Despite the existing law against political activities overseas and our political parties rescinding provisions on foreign branches for the sake of Election Commission registrations, party politics abroad is as prevalent as ever
In Bangladesh, the Awami League is spending a long spring in power and the BNP is witnessing its gradual quarantine from the centre of power.
Much cornered in the country, thanks to the party's dismal condition in parliamentary politics and the administration's habitual leaning towards the ruling parties, BNP in foreign lands, however, is usually seen to flex muscles neck and neck with the Awami League.
Consequently, both the parties emerge in their solid spirit "at battle" abroad – no matter how embarrassing they are for Bangladesh – and fight against each other equally. Such hostile engagements of these party activists in foreign lands, however, have been tarnishing the image of the country for far too long.
Recently, in Lisbon on January 18, an Awami League activist was killed after the Portugal unit activists of the Awami League and the BNP engaged in a morbid clash. Following the incident, the Portuguese police are now conducting operations in the Bangladeshi community in Lisbon to arrest the culprits.
When the news broke on The Business Standard website, people on social media were posting comments – rather flippantly – such as "you can take a Bangladeshi political activist out of Bangladesh, but you cannot take the practice of pervasive political culture out of him."
Indeed, the political hostility between the Awami League and the BNP in Bangladesh has crossed the geographical boundaries over the years and malicious manifestations of such confrontational politics are often seen beyond the borders.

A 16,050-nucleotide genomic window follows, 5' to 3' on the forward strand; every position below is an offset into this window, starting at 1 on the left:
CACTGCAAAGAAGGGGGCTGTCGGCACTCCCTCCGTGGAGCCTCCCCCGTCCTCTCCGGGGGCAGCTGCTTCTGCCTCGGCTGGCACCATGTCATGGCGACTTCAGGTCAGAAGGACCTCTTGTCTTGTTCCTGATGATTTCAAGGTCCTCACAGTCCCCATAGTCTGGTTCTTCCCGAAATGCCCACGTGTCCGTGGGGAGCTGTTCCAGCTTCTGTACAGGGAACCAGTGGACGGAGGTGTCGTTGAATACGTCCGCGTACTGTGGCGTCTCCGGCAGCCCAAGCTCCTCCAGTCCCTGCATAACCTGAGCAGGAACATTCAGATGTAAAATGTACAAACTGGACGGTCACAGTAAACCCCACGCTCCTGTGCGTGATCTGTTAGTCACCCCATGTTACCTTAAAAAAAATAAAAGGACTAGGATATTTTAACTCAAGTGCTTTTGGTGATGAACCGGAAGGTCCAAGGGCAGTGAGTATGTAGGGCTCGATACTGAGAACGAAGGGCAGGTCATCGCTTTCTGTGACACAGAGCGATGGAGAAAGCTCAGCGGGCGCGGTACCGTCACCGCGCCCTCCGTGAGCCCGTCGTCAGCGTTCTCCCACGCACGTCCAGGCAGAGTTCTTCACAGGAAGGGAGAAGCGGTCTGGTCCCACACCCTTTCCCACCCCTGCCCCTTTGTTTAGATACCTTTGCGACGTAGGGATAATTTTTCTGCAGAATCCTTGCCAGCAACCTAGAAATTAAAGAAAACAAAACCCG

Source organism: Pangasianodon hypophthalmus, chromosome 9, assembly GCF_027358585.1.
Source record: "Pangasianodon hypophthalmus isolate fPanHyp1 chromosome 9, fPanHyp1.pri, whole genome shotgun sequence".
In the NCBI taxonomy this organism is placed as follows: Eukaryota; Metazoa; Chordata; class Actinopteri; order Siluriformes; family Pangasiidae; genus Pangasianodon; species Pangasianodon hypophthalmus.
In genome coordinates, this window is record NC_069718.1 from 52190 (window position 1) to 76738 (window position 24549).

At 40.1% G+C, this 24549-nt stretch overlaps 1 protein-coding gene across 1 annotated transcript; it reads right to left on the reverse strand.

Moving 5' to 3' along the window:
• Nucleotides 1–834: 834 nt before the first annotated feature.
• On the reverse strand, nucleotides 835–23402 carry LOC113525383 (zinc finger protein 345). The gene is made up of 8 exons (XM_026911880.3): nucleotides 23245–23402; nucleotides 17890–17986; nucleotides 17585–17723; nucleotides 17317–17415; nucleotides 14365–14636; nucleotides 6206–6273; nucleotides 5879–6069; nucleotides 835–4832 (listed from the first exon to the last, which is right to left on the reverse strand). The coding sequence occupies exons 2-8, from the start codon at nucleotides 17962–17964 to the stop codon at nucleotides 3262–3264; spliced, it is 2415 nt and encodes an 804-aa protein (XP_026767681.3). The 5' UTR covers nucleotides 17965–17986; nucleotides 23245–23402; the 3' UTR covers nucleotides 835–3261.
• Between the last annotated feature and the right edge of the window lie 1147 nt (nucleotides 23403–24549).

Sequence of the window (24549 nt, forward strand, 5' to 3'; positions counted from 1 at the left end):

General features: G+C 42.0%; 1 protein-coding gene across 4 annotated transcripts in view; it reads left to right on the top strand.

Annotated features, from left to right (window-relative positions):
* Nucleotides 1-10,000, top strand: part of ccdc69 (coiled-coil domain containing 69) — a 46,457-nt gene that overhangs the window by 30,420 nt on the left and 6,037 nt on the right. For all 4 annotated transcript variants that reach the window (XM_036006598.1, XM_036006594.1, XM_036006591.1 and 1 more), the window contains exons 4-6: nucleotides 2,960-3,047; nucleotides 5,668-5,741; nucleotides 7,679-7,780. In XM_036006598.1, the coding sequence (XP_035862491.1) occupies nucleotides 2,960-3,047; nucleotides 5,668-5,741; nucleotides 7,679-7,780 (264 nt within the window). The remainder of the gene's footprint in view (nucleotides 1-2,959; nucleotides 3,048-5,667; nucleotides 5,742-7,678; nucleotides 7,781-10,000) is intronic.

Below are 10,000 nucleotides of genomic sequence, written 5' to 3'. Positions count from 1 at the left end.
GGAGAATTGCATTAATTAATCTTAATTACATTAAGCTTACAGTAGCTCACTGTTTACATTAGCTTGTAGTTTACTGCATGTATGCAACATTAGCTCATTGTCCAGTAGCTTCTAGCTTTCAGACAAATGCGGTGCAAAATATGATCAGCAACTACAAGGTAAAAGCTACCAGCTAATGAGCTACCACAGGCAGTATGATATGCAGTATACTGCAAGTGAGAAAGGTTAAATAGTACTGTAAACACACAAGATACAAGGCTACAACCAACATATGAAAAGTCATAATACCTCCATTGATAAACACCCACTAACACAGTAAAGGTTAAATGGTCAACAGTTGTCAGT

Last year in September, the US unit members of both parties engaged in clashes on the United Nations premises on the day Prime Minister Sheikh Hasina delivered a speech at the UN General Assembly. The New York police had to intervene and arrest several party leaders to deescalate the tension.
Similarly, in 2018, following the court verdict on Zia Orphanage Trust case that landed BNP Chairperson Khaleda Zia in prison, both parties' US units took a confrontational stance before the Bangladesh Consulate in New York, the White House and the US State Department. It was possible to avoid unpleasant situations, thanks to the presence of US police.
It is tough to enumerate the chronicles of the hostile rivalry between members of the two parties beyond the Bangladesh border. Take BNP's black-clothed protests during Sheikh Hasina's visit to the UK in 2015 as another example, or Awami League's black-flag protests at the Heathrow International Airport during Khaleda Zia's visit in 2011. The list goes on and on.
The Business Standard asked Dr Shantanu Majumder, a political scientist and a professor of political science at the University of Dhaka, why the people of Bangladeshi diaspora would engage in such political hostilities so far away from home.
He stated two reasons.